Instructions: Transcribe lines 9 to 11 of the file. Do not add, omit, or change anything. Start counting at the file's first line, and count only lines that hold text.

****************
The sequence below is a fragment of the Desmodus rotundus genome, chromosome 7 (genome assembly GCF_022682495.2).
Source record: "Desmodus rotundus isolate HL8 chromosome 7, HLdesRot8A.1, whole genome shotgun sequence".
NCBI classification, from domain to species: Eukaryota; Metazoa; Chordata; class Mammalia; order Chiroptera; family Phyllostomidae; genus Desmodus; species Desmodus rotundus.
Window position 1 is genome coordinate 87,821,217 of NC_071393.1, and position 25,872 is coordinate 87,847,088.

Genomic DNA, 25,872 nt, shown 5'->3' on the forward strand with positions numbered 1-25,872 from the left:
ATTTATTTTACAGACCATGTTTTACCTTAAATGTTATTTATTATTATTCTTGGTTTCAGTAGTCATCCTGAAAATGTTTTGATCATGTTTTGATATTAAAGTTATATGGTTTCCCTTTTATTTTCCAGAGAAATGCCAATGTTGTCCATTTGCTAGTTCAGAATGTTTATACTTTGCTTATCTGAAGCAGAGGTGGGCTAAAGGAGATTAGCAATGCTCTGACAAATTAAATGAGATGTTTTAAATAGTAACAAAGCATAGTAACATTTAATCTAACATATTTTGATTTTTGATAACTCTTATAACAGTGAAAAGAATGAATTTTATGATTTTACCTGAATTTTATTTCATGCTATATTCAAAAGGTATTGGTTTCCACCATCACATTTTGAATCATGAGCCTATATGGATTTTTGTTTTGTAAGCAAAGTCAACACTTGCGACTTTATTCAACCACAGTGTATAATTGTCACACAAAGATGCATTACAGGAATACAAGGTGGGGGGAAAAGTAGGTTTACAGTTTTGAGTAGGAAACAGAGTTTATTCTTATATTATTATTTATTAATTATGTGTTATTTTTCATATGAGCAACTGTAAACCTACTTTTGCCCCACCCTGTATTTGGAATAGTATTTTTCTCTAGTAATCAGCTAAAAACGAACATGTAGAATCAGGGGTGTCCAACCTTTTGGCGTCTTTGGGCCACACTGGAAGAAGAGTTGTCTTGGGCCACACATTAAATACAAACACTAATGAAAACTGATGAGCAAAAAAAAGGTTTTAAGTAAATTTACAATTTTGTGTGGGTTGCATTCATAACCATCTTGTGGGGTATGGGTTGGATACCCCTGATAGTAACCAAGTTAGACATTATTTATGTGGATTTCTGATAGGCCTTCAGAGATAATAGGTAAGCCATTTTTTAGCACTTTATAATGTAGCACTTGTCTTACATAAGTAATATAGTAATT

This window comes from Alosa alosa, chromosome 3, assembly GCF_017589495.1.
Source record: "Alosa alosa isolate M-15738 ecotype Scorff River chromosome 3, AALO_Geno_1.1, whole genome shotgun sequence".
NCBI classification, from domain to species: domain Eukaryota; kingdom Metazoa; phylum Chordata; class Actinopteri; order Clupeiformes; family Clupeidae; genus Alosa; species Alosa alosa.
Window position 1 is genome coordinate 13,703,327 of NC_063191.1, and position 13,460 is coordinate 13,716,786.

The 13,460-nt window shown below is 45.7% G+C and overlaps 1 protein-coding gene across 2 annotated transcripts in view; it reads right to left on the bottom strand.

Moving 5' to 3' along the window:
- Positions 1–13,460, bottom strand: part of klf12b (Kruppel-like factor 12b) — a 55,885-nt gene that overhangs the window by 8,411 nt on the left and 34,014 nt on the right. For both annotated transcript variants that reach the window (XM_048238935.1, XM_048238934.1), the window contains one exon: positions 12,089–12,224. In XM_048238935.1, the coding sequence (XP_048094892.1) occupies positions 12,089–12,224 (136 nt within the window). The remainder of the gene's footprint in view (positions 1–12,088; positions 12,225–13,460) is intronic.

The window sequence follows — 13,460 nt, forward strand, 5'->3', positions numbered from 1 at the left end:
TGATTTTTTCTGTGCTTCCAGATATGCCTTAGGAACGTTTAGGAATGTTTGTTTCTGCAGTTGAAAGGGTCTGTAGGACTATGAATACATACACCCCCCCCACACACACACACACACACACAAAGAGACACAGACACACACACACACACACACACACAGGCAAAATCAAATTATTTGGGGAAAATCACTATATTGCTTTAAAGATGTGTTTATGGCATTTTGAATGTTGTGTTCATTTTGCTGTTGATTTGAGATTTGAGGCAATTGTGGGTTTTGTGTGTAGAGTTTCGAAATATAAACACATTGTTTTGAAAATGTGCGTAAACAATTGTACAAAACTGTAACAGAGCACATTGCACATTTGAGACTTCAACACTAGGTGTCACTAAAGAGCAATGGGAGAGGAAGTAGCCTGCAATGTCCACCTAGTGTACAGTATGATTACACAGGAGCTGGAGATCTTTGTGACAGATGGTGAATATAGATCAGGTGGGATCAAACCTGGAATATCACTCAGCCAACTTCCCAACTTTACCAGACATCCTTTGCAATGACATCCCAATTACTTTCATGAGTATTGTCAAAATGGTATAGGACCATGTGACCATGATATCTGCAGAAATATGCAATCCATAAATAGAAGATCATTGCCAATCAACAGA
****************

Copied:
NCBI classification, from domain to species: domain Eukaryota; kingdom Metazoa; phylum Chordata; class Actinopteri; order Clupeiformes; family Clupeidae; genus Alosa; species Alosa alosa.
Window position 1 is genome coordinate 13,703,327 of NC_063191.1, and position 13,460 is coordinate 13,716,786.

The 13,460-nt window shown below is 45.7% G+C and overlaps 1 protein-coding gene across 2 annotated transcripts in view; it reads right to left on the bottom strand.